No one is born a slave, a king, or a doctor, or a lawyer, or a democrat, or a republican, or whatever. Those labels are not organic; they're manmade social institutions.

    But we are born "man" or "woman." Those are real, tangible, physical, chemical differences, and they've formed the building blocks of our civilization.

    I understand biology (or at least basic high school level biology). I don't really understand why #2 gives rise to a "civil right?"

    Isn't a "right" implicitly a product of something foundational? Aren't we really arguing about eliminating a social stigma? And if that's so, doesn't it make sense to address the allegedly inequities statutorily (related to healthcare, power of attorney, etc) and take it away from the government altogether?

    And I'm instinctively concerned about the foundation of our culture when intellectual giants (sarcasm) like Steve Sweeney and Sheila Oliver take it upon themselves to start yanking building materials out of the base?

    Help me out here, Jay. I'm willing to have the discussion. Everyone else is trying to run from the issue or ram it through.

    I'm not a numbnuts or a George Wallace!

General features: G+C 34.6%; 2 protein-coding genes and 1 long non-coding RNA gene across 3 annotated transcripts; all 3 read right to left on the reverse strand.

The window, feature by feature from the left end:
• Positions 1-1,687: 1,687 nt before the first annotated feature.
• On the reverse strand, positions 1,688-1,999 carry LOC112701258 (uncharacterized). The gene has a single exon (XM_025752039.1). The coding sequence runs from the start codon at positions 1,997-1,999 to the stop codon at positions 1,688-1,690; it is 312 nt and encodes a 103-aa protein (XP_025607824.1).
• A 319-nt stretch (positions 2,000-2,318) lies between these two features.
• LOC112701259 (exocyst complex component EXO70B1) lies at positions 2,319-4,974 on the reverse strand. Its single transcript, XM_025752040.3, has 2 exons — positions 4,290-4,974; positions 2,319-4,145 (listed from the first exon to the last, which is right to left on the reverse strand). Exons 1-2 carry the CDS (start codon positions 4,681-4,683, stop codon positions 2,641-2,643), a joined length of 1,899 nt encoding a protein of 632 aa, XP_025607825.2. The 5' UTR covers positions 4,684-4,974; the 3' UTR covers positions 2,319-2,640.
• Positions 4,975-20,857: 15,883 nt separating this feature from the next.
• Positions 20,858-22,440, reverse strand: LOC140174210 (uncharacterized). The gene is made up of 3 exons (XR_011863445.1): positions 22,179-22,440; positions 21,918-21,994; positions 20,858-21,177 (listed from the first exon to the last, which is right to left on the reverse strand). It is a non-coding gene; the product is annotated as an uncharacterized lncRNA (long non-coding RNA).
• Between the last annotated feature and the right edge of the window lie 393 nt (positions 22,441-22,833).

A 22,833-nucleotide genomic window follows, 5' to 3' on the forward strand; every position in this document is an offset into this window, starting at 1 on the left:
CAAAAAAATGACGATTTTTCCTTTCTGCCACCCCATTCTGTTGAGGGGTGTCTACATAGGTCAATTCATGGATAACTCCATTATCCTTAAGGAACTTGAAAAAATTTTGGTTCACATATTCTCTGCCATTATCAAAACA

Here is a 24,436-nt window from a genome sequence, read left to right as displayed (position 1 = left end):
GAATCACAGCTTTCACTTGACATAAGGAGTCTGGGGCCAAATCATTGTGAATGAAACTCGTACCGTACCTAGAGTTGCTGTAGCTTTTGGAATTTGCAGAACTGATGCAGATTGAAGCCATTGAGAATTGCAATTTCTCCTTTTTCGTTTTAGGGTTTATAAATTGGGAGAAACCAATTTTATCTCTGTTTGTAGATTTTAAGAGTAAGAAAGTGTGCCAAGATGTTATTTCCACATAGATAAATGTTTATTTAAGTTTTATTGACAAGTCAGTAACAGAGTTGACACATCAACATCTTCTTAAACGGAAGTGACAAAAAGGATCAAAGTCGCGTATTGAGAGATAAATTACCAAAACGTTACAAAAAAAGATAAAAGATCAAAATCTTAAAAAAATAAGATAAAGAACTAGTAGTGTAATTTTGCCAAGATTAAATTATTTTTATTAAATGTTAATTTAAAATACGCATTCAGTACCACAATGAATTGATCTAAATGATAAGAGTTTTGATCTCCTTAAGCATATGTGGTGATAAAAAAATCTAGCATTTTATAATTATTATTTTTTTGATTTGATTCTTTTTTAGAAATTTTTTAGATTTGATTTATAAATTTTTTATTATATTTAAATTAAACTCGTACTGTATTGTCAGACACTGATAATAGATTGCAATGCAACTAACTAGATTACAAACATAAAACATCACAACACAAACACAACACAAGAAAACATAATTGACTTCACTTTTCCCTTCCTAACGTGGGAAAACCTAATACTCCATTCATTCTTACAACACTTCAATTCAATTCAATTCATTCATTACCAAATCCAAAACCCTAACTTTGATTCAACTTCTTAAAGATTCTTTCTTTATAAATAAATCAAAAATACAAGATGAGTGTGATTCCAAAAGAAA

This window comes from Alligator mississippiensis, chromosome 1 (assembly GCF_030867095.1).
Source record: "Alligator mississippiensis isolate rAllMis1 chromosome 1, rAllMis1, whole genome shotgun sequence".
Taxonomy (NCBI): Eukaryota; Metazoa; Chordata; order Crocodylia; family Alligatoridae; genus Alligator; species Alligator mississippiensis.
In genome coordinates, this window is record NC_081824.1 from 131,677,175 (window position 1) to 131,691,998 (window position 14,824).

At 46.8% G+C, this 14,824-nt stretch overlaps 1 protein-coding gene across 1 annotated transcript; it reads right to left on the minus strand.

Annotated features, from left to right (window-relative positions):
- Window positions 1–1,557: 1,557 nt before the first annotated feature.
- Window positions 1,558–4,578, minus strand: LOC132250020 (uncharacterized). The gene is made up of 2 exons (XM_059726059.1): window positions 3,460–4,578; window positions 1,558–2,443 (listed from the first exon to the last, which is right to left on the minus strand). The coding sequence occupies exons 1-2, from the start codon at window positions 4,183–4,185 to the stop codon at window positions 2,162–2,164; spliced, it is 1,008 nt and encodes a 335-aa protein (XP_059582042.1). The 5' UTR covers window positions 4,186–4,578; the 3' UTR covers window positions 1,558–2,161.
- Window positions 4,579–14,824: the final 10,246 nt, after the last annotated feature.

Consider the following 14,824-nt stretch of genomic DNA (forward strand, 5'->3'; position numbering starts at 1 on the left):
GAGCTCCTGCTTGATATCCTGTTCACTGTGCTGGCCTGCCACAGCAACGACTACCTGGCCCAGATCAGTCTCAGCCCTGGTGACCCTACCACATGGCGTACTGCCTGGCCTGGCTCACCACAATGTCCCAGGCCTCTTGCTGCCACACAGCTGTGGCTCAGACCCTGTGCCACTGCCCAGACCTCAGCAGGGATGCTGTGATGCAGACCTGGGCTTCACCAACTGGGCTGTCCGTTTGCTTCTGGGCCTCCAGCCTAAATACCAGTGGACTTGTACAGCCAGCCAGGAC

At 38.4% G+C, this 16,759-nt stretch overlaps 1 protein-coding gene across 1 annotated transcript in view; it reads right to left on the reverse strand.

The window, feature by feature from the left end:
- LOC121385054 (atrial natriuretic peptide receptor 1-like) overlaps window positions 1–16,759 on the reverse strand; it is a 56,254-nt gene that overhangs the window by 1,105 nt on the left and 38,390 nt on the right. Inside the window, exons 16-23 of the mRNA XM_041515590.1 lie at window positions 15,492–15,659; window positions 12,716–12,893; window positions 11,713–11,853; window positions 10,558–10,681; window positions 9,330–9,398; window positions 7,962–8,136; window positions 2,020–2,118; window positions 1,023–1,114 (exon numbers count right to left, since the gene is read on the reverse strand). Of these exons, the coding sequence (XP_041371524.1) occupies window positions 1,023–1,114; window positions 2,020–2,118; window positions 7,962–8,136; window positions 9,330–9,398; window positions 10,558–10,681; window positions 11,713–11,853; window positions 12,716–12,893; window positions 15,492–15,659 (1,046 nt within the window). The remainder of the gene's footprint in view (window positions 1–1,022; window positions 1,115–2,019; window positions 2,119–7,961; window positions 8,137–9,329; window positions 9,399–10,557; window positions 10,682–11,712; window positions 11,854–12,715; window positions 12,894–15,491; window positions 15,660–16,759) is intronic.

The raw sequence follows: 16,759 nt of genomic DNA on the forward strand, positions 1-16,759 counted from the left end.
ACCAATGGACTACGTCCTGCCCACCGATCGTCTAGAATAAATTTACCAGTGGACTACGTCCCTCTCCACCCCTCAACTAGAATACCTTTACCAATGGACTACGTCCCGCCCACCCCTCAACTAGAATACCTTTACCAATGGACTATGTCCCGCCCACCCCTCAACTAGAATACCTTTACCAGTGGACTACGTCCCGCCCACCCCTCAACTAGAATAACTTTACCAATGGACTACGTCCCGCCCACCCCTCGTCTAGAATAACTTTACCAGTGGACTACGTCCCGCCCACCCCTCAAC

3. you ask: But we are born “man” or “woman.” Those are real, tangible, physical, chemical differences, and they’ve formed the building blocks of our civilization. I understand biology (or at least basic high school level biology).

    my reply: it sounds like you're saying that marriage is only for baby-making. if you believe this is the case, then i have no argument other than to say "I disagree" and lots of couples without kids (or second marriage) might disagree as well.

    p.s. unless you're an unmarried virgin, you might want to reconsider that point.

    you ask: What are the potential ramifications when a legislative body decides it can redefine organic social institutions and allow anyone to partake in the franchise based off of solely (1) consent and (2) a loving, committed relationship?

    if you believe that marriage equality will be a harbinger for polygamy — or god knows what else – then again, I probably can't change your mind. but i disagree.

    and finally, you posit that "No one is born a slave, a king, or a doctor, or a lawyer, or a democrat, or a republican, or whatever."

    my reply is "but you WERE both straight and i WAS born gay." Do you deserve the right be married because of /your/ birthright?

    let's keep the discussion going. we'll NEVER agree on everything but i am not gonna give up on you guys when it comes to gay marriage equality.

    Thanks for giving me a forum to disagree.

  4. I think gay marriage shloud be voted on by people of the states. It is a moral issue, not a religious one. There are Protestants, Catholics, Muslims, Jews, Hindus, Jehovah's Witnesses, and atheists who oppose gay marriage. It is not like telling someone to pray to Allah 5 x a day or take communion. It is not a central tenet of any one faith, so it does not constitute enforcing one religion on the rest of society, as England did 200 plus years ago. No state ever voted for gay marriage